SCMP Tuesday, January 9, 2001


Dirty air worst for 9 months

MARY ANN BENITEZ

Air pollution hit a nine-month high in Central yesterday, adding weight to a government proposal to ban vehicles from key streets to improve air quality and cut traffic accidents.
The lack of wind on Sunday caused pollutants - particularly nitrogen dioxide from vehicles - to be trapped and accumulate to very high levels, persisting for at least 24 hours, said principal environmental protection officer Raymond Leung Pak-ming.
The roadside air pollution index started to exceed 100 on Sunday afternoon, reaching 149 by 6am yesterday. That was the highest since the index reached 174 on March 29 last year. As winds picked up, the index eased to 139 by 1pm, but was still above 100 at 7pm. Winter is specially prone to worsening air pollution because of stable wind conditions. Last year there were 193 hours, or 21 days, with the index over 100 in Central. Causeway Bay and Mongkok hit 139 and 129 respectively yesterday.
The Environmental Protection Department says that when the index tops 100, people with respiratory and heart problems should stay indoors.
Doctors issued fresh warnings about the effects of poor air quality, particularly on children and the elderly suffering from respiratory and cardiovascular diseases. Professor Wong Tze-wai, of the Chinese University's department of community medicine, said studies showed that hospital admissions and deaths from such diseases increased when air pollution worsened.
"For all types of pollutants, there's been an average of 1.5 to three per cent increase per 10 micrograms of increased pollutant." Deaths were lower but still directly related to air pollution of between a 0.5 per cent to two per cent increase, he said.
To try to cut air pollution, transport officials are proposing to make eight streets in Central pedestrian-only, starting this year.
It was revealed on Sunday that, under the proposal, vehicles would be barred from a section of Queen's Road Central, between D'Aguilar Street and Pottinger Street. Lan Kwai Fong, D'Aguilar Street and Wo On Lane would be traffic-free from midday to midnight, while Elgin Street and Peel Street would be devoted to pedestrians from 7pm to midnight.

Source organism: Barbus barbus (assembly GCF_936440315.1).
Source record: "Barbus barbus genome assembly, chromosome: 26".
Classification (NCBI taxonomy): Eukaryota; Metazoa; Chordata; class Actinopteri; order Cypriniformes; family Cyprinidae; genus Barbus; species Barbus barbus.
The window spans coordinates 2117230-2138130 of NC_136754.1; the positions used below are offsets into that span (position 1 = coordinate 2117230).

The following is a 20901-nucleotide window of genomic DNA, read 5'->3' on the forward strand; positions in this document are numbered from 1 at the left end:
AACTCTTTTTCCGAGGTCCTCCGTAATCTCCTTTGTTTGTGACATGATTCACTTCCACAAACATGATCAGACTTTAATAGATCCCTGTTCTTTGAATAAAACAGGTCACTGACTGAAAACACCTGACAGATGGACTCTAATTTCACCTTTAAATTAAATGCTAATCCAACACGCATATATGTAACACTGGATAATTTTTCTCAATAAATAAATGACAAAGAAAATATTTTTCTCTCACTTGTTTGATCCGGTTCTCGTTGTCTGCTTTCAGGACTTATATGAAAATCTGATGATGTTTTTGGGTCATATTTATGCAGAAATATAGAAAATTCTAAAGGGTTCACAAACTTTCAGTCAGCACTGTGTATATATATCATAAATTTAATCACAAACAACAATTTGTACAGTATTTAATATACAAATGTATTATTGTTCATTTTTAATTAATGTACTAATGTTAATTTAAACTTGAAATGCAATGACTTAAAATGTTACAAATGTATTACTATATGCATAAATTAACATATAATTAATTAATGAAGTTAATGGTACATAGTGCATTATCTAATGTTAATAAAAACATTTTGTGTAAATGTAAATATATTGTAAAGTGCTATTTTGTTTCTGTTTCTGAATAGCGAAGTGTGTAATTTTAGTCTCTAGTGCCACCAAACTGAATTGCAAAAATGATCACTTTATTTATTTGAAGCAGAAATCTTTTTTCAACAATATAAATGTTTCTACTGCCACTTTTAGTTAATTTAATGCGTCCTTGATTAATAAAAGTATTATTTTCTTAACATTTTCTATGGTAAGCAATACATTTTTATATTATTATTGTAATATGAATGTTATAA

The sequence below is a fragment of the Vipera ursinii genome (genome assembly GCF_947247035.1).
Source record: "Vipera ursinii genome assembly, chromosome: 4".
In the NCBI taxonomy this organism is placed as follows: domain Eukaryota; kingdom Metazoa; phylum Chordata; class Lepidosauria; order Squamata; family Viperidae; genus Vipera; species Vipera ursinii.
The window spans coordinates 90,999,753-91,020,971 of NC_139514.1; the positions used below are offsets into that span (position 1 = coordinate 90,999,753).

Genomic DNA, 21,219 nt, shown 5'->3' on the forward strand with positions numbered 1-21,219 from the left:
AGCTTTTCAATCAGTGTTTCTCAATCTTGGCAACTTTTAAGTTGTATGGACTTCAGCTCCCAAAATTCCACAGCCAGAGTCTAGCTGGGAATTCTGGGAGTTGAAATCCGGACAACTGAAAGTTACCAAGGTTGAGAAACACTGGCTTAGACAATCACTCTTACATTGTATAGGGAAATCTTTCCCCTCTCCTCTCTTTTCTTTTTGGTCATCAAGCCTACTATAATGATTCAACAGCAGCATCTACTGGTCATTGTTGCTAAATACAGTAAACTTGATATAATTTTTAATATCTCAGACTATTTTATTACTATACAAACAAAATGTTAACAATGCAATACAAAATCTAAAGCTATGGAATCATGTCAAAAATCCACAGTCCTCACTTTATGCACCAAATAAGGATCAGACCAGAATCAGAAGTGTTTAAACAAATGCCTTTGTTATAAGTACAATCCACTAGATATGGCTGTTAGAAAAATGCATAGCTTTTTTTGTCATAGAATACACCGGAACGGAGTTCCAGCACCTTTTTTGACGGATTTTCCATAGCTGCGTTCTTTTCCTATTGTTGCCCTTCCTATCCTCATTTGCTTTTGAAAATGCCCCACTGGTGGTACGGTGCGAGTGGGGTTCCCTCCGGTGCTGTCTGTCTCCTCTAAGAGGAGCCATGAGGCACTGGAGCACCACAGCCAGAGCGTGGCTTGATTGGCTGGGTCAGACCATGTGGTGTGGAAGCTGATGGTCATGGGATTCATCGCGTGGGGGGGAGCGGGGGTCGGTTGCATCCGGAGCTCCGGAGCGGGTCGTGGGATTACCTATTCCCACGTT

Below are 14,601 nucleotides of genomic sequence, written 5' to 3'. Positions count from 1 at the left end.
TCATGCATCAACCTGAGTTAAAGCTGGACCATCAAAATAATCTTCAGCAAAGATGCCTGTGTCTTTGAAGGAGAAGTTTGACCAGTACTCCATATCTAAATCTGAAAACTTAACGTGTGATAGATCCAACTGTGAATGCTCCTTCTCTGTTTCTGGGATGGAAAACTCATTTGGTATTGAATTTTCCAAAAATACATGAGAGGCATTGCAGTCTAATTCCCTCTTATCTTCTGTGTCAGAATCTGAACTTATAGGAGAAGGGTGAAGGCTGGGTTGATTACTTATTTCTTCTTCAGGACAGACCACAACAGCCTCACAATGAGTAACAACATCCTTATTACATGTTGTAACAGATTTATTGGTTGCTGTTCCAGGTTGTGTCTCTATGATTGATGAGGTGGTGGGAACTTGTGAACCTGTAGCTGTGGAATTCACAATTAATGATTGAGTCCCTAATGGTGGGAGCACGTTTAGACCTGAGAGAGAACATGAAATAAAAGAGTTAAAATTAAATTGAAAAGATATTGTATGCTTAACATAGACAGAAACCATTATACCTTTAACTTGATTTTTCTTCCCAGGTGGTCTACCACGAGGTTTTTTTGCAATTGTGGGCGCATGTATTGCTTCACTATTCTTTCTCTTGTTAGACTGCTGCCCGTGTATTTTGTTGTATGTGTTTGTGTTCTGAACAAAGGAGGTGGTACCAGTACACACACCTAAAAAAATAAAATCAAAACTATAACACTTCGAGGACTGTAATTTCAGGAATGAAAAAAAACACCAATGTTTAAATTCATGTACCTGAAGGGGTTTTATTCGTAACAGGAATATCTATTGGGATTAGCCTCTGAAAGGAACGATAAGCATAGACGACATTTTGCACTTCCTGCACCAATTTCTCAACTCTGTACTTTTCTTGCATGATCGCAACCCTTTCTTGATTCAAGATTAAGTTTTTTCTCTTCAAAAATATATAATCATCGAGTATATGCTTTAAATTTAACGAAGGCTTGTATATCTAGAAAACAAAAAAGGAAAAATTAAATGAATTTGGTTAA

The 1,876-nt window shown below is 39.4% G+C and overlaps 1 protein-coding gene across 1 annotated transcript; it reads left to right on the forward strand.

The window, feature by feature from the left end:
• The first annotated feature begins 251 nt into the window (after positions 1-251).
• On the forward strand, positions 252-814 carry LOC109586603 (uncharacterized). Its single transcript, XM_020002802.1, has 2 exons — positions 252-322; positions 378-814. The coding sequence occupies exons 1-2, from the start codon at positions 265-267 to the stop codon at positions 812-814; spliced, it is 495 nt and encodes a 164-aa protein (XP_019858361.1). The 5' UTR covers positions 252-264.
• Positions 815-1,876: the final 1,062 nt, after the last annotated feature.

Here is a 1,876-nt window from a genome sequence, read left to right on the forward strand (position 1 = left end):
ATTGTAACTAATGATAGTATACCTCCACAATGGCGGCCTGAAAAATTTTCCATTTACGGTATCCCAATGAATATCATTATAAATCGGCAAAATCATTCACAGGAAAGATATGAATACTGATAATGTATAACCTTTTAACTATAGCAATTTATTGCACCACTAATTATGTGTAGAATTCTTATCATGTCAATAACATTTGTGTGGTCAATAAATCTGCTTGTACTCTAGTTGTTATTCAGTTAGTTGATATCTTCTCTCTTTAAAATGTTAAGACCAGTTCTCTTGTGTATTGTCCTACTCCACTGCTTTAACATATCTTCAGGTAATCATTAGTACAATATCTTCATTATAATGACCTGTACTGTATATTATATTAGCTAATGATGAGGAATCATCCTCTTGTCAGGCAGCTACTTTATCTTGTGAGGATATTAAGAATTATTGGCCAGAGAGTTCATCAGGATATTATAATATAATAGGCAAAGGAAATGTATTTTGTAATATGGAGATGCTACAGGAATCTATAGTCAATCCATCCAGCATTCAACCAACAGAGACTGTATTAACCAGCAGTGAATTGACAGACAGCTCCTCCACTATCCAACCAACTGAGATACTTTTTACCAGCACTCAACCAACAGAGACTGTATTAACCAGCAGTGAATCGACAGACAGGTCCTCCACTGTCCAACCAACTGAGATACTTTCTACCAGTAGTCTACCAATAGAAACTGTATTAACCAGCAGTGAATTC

Citizens Party's founder, former legislator Christine Loh Kung-wai, welcomed the plan. "It's obviously very significant to look at pedestrianisation of Central. Central is representative of the core business, it represents Hong Kong. So I'm very happy that they are looking at doing something there. If you can do it in Central, boy, you can do it in other areas," said Ms Loh, who is now chairwoman of Save our Shorelines.
Richard Feldman, chairman of the Lan Kwai Fong Association, said: "I think it's an exciting plan. It has great environmental benefits. In terms of Lan Kwai Fong itself, it is very exciting. In general, we support the plan wholeheartedly." There could be more alfresco dining in the area, for instance, he said. Minor concerns, such as delivery problems, signage, and time schedule for pedestrian zones, could be easily resolved.
Christine Cheong, spokeswoman for the Lan Kwai Fong Group of restaurants, agreed. "People can walk up and down Lan Kwai Fong. It's much better for the area."
Independent legislator Bernard Chan Charnwut, who is a member of the Legislative Council panel on health services, said that while he supported the plan, the Government should think about pedestrianisation as part of "a total solution" to transport problems.
The Frontier legislator Emily Lau Wai-hing, a member of the Legco panel on environmental affairs, also supported the plan but called for public consultation: "We need to explain to them what it's about - all sorts of people will be inconvenienced."
Today's forecast for air pollution is 70-95 in all districts.